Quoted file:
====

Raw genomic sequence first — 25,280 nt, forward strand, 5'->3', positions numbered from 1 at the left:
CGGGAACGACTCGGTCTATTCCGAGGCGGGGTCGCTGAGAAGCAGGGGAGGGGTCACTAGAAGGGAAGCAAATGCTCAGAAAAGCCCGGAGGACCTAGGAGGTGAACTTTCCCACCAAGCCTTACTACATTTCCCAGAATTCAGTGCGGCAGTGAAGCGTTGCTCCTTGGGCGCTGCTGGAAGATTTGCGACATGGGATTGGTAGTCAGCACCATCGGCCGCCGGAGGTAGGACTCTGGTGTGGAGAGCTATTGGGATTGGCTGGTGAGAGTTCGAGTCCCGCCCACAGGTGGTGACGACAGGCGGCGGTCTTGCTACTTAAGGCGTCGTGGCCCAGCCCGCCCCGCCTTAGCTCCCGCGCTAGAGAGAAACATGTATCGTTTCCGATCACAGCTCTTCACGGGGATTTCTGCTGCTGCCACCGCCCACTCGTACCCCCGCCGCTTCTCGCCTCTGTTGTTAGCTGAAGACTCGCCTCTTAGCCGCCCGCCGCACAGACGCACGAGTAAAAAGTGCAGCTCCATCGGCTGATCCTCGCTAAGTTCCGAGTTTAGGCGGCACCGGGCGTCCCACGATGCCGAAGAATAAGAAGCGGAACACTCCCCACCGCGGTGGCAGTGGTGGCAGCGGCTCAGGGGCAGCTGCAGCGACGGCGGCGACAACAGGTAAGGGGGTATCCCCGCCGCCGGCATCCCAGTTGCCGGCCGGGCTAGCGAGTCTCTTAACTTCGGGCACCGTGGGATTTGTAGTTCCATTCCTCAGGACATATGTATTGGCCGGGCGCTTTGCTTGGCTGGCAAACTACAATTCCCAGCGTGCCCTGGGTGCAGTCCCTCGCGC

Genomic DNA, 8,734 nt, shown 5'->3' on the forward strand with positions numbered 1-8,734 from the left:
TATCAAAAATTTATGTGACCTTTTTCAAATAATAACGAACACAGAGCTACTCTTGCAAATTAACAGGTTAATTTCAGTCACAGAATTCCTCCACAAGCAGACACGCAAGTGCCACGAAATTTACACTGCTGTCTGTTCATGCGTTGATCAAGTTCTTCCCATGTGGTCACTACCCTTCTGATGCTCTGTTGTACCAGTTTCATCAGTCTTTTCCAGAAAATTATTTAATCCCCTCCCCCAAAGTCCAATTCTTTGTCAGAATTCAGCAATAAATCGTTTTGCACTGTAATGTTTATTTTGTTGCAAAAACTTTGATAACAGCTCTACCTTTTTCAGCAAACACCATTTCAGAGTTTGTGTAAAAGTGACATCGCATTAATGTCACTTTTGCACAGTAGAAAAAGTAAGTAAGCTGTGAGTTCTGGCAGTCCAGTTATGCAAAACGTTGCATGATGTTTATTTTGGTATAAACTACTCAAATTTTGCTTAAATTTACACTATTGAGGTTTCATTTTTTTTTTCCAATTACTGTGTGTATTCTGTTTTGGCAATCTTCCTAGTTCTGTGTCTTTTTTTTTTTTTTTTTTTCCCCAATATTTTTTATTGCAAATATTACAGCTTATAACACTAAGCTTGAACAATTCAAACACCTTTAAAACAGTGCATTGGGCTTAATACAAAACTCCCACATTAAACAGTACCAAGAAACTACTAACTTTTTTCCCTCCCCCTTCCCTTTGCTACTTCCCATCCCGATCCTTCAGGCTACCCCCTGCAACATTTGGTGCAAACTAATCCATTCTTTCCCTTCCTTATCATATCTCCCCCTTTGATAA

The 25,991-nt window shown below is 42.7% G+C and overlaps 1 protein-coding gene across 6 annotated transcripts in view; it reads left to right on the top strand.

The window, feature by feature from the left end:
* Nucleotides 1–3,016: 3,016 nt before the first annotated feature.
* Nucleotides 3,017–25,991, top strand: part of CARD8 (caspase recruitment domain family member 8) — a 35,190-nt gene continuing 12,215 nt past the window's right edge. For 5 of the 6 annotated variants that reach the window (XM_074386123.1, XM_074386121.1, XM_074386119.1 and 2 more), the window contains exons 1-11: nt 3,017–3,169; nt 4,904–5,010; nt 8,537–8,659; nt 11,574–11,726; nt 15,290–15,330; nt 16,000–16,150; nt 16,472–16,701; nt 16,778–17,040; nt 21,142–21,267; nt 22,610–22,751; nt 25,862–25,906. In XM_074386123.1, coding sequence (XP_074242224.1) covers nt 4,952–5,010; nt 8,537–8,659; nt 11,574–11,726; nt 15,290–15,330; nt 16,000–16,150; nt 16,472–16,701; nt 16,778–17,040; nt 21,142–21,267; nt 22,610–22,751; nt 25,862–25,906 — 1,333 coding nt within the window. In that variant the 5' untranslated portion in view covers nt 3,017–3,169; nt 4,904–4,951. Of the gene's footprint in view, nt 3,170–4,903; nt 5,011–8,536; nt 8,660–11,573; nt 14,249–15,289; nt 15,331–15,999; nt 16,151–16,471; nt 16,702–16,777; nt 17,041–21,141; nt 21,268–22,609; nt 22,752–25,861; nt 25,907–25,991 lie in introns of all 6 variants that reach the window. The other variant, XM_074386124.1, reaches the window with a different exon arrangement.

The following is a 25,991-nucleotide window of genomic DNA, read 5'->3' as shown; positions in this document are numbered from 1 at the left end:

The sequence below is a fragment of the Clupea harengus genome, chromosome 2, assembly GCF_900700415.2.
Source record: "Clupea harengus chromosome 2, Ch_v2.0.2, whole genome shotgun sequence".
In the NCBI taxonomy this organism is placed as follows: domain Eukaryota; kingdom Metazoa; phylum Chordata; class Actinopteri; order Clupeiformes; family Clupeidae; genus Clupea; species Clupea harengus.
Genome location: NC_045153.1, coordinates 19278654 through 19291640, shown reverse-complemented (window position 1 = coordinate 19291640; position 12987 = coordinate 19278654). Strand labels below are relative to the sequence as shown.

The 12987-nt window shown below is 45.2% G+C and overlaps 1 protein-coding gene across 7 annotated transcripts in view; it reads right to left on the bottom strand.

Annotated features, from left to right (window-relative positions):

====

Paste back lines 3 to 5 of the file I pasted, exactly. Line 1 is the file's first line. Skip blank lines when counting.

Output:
Genomic DNA, 8,734 nt, shown 5'->3' on the forward strand with positions numbered 1-8,734 from the left:
TATCAAAAATTTATGTGACCTTTTTCAAATAATAACGAACACAGAGCTACTCTTGCAAATTAACAGGTTAATTTCAGTCACAGAATTCCTCCACAAGCAGACACGCAAGTGCCACGAAATTTACACTGCTGTCTGTTCATGCGTTGATCAAGTTCTTCCCATGTGGTCACTACCCTTCTGATGCTCTGTTGTACCAGTTTCATCAGTCTTTTCCAGAAAATTATTTAATCCCCTCCCCCAAAGTCCAATTCTTTGTCAGAATTCAGCAATAAATCGTTTTGCACTGTAATGTTTATTTTGTTGCAAAAACTTTGATAACAGCTCTACCTTTTTCAGCAAACACCATTTCAGAGTTTGTGTAAAAGTGACATCGCATTAATGTCACTTTTGCACAGTAGAAAAAGTAAGTAAGCTGTGAGTTCTGGCAGTCCAGTTATGCAAAACGTTGCATGATGTTTATTTTGGTATAAACTACTCAAATTTTGCTTAAATTTACACTATTGAGGTTTCATTTTTTTTTTCCAATTACTGTGTGTATTCTGTTTTGGCAATCTTCCTAGTTCTGTGTCTTTTTTTTTTTTTTTTTTTCCCCAATATTTTTTATTGCAAATATTACAGCTTATAACACTAAGCTTGAACAATTCAAACACCTTTAAAACAGTGCATTGGGCTTAATACAAAACTCCCACATTAAACAGTACCAAGAAACTACTAACTTTTTTCCCTCCCCCTTCCCTTTGCTACTTCCCATCCCGATCCTTCAGGCTACCCCCTGCAACATTTGGTGCAAACTAATCCATTCTTTCCCTTCCTTATCATATCTCCCCCTTTGATAA

The 25,991-nt window shown below is 42.7% G+C and overlaps 1 protein-coding gene across 6 annotated transcripts in view; it reads left to right on the top strand.